Minimizing well costs and associated risks requires well construction planning techniques that account for the interdependencies involved in the well design. The inherent difficulty is that most design processes and systems exist as independent tools used for individual tasks by the various disciplines involved in the planning process. In an environment in which increasingly difficult wells of higher value are being drilled with fewer resources, there is now, more than ever, a need for a rapid well-planning, cost- and risk-assessment tool.

This paper presents an automated process for integrating the well construction planning workflow and accounting for process interdependencies. The process is based on a prototype drilling simulator developed with a consortium of major oil companies in 1999–2000 that first demonstrated the technical feasibility of such a tool. The highly interactive process is encompassed in a software system that

  • allows well construction practices to be tightly linked to geological and geomechanical models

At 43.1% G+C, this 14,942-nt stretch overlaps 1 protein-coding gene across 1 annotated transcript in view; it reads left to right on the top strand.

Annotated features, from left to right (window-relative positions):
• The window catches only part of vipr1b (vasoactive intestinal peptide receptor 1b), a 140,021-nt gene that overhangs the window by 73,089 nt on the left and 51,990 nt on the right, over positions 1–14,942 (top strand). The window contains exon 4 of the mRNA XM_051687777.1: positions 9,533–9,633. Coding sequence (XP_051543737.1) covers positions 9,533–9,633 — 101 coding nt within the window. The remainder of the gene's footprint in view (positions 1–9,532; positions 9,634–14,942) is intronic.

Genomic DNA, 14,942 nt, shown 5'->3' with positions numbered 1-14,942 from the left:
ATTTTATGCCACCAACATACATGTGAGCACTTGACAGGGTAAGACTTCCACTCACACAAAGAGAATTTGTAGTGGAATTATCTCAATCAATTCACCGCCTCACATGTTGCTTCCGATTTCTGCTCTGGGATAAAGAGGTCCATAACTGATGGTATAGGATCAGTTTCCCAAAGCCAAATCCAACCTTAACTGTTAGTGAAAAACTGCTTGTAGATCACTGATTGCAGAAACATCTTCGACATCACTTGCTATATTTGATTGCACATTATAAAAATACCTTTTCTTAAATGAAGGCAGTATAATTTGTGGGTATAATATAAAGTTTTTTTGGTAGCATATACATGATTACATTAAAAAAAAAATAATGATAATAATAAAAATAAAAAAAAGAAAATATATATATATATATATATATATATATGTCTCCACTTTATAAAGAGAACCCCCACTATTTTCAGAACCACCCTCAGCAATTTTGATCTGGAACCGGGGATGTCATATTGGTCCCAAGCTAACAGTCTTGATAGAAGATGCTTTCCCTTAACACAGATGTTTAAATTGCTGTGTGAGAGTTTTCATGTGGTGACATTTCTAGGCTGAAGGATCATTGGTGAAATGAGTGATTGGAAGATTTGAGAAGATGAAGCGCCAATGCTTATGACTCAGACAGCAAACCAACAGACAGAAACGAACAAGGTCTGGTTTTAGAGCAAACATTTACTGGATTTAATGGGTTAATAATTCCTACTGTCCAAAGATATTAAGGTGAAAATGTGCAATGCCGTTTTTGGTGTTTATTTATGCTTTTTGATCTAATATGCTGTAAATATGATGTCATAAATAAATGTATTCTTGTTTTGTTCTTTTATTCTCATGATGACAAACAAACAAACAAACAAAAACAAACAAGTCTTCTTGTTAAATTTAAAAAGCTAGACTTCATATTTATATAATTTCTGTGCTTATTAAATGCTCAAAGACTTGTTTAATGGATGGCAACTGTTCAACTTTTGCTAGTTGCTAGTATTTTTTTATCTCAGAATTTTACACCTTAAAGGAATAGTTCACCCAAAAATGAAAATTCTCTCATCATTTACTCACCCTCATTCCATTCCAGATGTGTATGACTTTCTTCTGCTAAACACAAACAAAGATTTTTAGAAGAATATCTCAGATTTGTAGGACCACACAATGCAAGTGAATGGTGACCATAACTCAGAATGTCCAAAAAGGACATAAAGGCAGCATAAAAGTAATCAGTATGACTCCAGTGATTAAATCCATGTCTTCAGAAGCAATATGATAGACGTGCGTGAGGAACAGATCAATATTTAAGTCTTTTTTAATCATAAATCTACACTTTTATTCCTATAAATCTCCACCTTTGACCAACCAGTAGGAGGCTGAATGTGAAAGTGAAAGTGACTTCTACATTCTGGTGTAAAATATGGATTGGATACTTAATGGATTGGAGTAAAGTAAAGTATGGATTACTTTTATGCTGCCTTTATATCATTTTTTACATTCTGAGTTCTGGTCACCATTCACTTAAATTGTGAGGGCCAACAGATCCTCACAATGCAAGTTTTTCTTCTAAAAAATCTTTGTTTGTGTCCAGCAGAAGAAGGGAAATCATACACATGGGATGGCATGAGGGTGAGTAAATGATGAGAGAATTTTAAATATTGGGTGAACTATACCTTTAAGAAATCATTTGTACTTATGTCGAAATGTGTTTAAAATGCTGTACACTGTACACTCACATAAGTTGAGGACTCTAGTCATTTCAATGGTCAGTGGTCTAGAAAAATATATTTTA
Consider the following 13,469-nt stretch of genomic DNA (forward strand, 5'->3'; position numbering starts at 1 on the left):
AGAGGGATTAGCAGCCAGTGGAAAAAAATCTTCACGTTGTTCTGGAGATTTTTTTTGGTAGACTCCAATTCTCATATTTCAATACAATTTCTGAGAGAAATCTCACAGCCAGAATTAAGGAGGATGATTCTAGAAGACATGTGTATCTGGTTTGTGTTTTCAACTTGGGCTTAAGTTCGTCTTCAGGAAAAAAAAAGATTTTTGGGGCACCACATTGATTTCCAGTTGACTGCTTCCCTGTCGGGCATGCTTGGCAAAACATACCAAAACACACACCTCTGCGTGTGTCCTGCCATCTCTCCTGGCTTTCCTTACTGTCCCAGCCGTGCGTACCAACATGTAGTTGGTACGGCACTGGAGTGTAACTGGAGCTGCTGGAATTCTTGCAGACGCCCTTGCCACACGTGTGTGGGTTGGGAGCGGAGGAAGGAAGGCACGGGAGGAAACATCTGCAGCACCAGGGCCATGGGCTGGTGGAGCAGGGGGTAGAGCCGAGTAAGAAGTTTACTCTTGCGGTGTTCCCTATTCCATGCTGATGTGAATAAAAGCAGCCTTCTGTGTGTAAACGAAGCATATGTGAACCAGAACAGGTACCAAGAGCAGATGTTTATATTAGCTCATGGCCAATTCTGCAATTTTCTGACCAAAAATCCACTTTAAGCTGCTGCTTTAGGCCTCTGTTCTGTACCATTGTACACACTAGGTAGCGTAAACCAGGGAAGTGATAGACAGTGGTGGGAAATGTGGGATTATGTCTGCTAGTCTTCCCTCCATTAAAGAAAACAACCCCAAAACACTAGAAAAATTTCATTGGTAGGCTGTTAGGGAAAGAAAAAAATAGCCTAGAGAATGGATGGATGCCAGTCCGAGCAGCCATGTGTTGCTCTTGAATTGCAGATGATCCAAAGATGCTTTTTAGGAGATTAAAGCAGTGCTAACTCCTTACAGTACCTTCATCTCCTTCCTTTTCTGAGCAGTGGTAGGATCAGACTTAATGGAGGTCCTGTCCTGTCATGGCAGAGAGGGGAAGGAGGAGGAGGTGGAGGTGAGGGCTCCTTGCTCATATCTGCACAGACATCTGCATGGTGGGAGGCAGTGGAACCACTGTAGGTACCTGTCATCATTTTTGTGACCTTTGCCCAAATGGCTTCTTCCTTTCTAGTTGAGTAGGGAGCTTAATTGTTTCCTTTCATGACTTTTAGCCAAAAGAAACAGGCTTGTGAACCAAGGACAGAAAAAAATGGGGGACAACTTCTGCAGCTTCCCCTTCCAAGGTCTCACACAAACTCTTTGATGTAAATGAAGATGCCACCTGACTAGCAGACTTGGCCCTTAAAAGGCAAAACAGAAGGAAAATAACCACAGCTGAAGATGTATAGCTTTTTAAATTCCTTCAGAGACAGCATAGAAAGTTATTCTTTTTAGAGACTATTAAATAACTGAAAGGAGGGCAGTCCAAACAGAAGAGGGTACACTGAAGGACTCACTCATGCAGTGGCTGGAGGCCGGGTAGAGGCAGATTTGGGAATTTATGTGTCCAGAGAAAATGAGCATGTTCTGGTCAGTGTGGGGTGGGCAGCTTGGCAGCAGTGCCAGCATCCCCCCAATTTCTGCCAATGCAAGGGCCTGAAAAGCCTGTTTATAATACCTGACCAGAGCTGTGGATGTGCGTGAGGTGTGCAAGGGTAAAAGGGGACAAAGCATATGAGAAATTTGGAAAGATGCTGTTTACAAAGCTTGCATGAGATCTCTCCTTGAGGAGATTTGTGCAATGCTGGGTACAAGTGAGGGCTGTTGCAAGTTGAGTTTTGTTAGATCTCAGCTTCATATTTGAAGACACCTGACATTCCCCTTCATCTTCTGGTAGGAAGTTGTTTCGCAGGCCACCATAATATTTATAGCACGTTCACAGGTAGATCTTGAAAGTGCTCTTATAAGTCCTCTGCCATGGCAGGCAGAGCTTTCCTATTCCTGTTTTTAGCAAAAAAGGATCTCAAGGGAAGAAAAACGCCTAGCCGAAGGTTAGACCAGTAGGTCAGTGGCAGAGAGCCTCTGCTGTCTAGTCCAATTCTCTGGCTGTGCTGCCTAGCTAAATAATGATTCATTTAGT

• enables asset teams to plan realistic well trajectories by automatically generating cost estimates with a risk assessment, thereby allowing quick screening and economic evaluation of prospects

  • enables asset teams to quantify the value of additional information by providing insight into the business impact of project uncertainties

  • reduces the time required for drilling engineers to assess risks and create probabilistic time and cost estimates faithful to an engineered well design

  • permits drilling engineers to immediately assess the business impact and associated risks of applying new technologies, new procedures, or different approaches to a well design.

Discussion of these points and field examples illustrate the application of the workflow and verify the value, speed, and accuracy of this integrated well planning and decision-support tool.


In 2000 Schlumberger Cambridge Research completed development of a prototype software drilling simulator.1 This prototype, shown in Figs. 1, 2, and 3, was developed as part of an agreement with the MoBPTeCh consortium (a technology consortium of Mobil, BP, Texaco, and Chevron). The aim of the prototype was to offer a "proof of concept" that a simulator could address the needs of difficult well planning issues. The project demonstrated the value and viability of a tool that would provide an integrated and more automated approach to well planning.

The prototype simulator was an evolution of a real-time wellbore stability concept, and it was used as a test-bed for the development of ideas that will be embodied commercially within the software system discussed in this paper.

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